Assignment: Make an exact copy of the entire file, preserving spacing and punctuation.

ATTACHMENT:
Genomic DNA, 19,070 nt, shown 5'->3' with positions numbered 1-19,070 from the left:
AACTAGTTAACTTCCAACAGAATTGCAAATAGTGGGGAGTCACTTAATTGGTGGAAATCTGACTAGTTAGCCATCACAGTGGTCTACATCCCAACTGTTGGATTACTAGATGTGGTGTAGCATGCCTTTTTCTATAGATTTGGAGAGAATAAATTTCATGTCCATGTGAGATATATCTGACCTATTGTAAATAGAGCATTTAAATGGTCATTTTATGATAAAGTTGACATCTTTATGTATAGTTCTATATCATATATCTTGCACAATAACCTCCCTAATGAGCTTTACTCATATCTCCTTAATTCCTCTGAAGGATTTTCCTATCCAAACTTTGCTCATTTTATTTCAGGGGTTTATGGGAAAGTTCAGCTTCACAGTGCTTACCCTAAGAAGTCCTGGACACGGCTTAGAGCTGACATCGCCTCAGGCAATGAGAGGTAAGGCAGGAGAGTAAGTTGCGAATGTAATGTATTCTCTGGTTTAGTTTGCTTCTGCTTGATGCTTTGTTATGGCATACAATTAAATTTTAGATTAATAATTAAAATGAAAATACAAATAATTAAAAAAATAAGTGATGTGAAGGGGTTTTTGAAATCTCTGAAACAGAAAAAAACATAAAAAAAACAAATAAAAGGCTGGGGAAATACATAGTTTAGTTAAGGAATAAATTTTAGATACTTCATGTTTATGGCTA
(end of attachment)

Genomic DNA, 19,070 nt, shown 5'->3' with positions numbered 1-19,070 from the left:
AACTAGTTAACTTCCAACAGAATTGCAAATAGTGGGGAGTCACTTAATTGGTGGAAATCTGACTAGTTAGCCATCACAGTGGTCTACATCCCAACTGTTGGATTACTAGATGTGGTGTAGCATGCCTTTTTCTATAGATTTGGAGAGAATAAATTTCATGTCCATGTGAGATATATCTGACCTATTGTAAATAGAGCATTTAAATGGTCATTTTATGATAAAGTTGACATCTTTATGTATAGTTCTATATCATATATCTTGCACAATAACCTCCCTAATGAGCTTTACTCATATCTCCTTAATTCCTCTGAAGGATTTTCCTATCCAAACTTTGCTCATTTTATTTCAGGGGTTTATGGGAAAGTTCAGCTTCACAGTGCTTACCCTAAGAAGTCCTGGACACGGCTTAGAGCTGACATCGCCTCAGGCAATGAGAGGTAAGGCAGGAGAGTAAGTTGCGAATGTAATGTATTCTCTGGTTTAGTTTGCTTCTGCTTGATGCTTTGTTATGGCATACAATTAAATTTTAGATTAATAATTAAAATGAAAATACAAATAATTAAAAAAATAAGTGATGTGAAGGGGTTTTTGAAATCTCTGAAACAGAAAAAAACATAAAAAAAACAAATAAAAGGCTGGGGAAATACATAGTTTAGTTAAGGAATAAATTTTAGATACTTCATGTTTATGGCTA